Walter Bruggeman has translated it like this:

YOU ARE MY LIGHT and my help
Whom should I fear?
You are the fortress of my life
Whom should I dread?
When the narrow ones gather their strength to
devour me
It is they who stumble and fall
Even if a royal army were camped outside my gate
My heart would not fear
And when they struck out with terrible weapons
against me
Even then I'd trust

One thing I ask for, one thing I hope
To live in your house
All the days of my life
To behold your loveliness
Every morning in the light of your temple

Till on a doomful day
You secure me in your precincts
Conceal me within the folds of your covering tent
Place me high and safe upon a rock
My head lifted above the engulfing waves

With the joy of my heart
I will sacrifice
Within that billowing shelter
Singing and playing my abandonment to you

Hear my voice when I raise it up
Be gracious—answer me--
Speaking with your voice my heart sang,
Seek my presence

I will

Do not hide your glowing face from me
Do not reject me in anger because of my shortcomings
You have always been for me
Don't cast me off now, don't walk away
My helper, my friend

My mother and father forsake me
But you take me up
Show me the way!
Guide my steps on the clear path
Against the ever-present cliffs and thickets
Protect me from the noise of desire and hatefulness
From false words and shouted accusations

If I did not have faith in your rightness
That it would bloom in this living land—
It is unthinkable

I wait only for you
With strength and good courage--

I wait only for you

FEAR NOT, God is blooming even in the wasteland. Seek only God and rest secure in God's love. Be not afraid.

Monday, February 26, 2007

Monday of Lent 1. I was only 10 minutes late for church in Rock Springs yesterday. I was jarred awake at 6 a.m. by my alarm on my cell phone. Usually I wake up before the alarm but I was deep down in dreamland. I have been trying to overcome the tail end of my coughing crud. By 7:30 I was in my Subaru driving out of Lander for my journey over South Pass. web cam here Yesterday was warm and sunny and no wind - very unusual for the top of the Continental Divide this time of year. Just past the top my left rear tire blew out. I pulled over and got out that tiny thing that passes for a jack and started to work. My father would not let me learn to drive when I was 15 unless I showed him I could change a tire. So there I am by the side of the road in clericals and a wool skirt. No traffic, no cell service. As I was beginning to raise the tire off the ground, an angel in the wilderness named Dan (who grew up on a ranch and currently manages an oil rig) and his wife stopped to help - I must have looked pathetic - in my skirt with y grey hair! Soon I was on my way - with time to spare. I discovered the only place to get a tire changed on Sunday is Wal Mart - so with the help of a parishioner I took my car in to get in line (6 hour wait at that point). Scurrying into church at 10:40 I had chaos of the mind as we processed. People said they did not feel the chaos so I must not have been projecting it outwardly. Dan found his way into my sermon (see LENT 1) and so it goes.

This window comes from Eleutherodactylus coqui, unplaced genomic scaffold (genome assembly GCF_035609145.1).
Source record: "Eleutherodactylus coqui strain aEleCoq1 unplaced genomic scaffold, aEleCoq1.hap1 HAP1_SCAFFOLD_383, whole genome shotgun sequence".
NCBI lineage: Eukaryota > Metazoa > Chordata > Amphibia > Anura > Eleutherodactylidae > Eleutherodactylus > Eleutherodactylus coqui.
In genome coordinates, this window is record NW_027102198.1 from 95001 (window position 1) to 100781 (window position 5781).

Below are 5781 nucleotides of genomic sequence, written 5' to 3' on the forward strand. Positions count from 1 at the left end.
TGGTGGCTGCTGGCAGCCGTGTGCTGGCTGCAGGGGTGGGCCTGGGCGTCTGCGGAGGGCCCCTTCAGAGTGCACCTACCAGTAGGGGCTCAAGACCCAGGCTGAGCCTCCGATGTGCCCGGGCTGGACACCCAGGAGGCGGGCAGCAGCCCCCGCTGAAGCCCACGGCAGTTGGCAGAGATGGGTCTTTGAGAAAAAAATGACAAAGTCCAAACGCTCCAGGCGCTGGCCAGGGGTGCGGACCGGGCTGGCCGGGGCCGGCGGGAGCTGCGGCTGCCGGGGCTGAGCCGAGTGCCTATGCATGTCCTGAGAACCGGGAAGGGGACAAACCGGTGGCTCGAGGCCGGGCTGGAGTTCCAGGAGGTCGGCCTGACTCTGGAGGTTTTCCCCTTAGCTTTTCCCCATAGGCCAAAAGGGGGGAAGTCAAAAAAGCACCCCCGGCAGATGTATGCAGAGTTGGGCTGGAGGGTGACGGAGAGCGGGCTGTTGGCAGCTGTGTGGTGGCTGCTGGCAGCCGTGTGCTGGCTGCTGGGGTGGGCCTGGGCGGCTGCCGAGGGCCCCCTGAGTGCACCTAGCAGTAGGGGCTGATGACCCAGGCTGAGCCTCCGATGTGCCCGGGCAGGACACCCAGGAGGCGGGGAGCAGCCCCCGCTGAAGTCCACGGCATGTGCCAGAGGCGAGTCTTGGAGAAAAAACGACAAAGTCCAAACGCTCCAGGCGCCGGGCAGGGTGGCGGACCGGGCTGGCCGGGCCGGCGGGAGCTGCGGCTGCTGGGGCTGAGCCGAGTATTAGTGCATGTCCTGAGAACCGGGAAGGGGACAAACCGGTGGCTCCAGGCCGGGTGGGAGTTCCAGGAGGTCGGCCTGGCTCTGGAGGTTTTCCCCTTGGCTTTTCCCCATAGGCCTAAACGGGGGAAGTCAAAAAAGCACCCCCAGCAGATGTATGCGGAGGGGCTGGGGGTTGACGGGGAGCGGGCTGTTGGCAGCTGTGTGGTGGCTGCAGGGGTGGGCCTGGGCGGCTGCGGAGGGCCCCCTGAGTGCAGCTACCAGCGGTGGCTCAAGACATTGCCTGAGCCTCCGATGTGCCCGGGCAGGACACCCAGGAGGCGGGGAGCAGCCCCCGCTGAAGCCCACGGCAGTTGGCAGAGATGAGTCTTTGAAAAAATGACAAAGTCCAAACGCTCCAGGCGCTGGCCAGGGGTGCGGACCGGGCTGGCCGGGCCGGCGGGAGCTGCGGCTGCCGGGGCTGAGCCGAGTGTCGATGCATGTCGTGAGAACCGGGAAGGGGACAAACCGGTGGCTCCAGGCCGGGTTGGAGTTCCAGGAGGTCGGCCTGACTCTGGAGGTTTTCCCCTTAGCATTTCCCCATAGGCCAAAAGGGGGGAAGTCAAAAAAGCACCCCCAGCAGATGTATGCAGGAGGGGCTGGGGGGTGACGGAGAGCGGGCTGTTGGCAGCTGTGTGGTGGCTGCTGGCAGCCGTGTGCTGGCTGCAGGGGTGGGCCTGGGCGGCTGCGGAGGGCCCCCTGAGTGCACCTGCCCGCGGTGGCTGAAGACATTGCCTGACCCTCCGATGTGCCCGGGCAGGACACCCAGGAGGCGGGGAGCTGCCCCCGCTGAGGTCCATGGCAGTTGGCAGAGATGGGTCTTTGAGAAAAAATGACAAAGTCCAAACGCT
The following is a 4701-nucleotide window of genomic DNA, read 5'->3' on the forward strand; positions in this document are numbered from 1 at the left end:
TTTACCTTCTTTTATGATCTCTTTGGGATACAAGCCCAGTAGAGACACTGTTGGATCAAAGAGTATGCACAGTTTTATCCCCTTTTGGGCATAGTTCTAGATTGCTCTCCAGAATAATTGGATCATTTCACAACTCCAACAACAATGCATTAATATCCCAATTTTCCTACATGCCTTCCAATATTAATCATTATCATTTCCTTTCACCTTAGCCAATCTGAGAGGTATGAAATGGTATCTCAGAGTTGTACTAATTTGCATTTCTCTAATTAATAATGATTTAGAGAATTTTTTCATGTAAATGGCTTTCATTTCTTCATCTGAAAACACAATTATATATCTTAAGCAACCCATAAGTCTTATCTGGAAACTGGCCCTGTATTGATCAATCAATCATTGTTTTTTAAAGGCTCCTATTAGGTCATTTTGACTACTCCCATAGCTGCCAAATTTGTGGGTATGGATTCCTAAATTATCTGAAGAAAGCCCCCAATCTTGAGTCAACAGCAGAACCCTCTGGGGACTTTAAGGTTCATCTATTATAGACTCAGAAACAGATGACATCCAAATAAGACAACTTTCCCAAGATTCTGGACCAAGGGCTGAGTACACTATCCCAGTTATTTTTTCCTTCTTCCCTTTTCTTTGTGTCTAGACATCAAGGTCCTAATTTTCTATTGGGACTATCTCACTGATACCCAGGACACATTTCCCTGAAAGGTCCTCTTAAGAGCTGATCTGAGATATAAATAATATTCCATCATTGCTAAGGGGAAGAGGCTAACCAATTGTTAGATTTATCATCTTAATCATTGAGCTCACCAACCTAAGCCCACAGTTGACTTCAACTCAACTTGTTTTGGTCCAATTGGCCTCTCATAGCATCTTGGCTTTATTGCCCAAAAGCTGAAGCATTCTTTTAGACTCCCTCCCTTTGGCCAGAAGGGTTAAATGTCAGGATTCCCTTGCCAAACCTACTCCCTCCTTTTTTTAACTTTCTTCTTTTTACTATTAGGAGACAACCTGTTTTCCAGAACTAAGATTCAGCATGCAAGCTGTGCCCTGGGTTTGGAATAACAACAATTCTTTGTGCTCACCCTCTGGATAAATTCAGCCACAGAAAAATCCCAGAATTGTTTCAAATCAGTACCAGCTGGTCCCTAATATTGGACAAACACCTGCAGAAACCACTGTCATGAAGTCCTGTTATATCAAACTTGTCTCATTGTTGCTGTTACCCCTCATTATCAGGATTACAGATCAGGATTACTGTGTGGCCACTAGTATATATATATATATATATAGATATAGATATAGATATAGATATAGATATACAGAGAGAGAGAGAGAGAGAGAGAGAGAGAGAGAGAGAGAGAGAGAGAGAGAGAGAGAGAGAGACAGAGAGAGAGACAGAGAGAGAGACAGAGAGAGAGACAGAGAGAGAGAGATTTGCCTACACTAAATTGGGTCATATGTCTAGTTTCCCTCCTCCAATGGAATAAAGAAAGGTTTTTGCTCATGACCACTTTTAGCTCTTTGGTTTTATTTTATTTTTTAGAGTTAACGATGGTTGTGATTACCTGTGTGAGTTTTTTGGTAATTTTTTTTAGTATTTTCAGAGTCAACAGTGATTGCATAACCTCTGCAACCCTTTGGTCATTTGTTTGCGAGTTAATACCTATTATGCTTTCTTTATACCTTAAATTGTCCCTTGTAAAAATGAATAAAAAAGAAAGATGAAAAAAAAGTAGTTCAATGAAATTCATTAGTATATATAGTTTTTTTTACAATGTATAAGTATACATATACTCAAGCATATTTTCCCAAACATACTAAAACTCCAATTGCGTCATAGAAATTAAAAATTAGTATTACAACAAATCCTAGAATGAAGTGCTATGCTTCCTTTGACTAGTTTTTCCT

Interestingly after church, those who followed the episco-drama (and there aren't very many who even know what you mean when you say Anglican Communion), said to me - "Please don't make us go back (before inclusion of gays and lesbians, and Bp Robinson's consecration). We studied, we prayed, we decided - some left - but we are here and we want to keep our church open and loving. There are plenty of other churches for those who don't want to be this way - for us there is only the Episcopal Church."
This is not some radical, revissssssionist group - just a normal Wyoming Church in the midst of a population boom due to our insatiable need for gasoline.
My day ended after lunch with a friend, gathering my car from the Wal Mart and driving home - arrived about 6 p.m. and then led our EfM Online group with an occasional peep at the Oscars.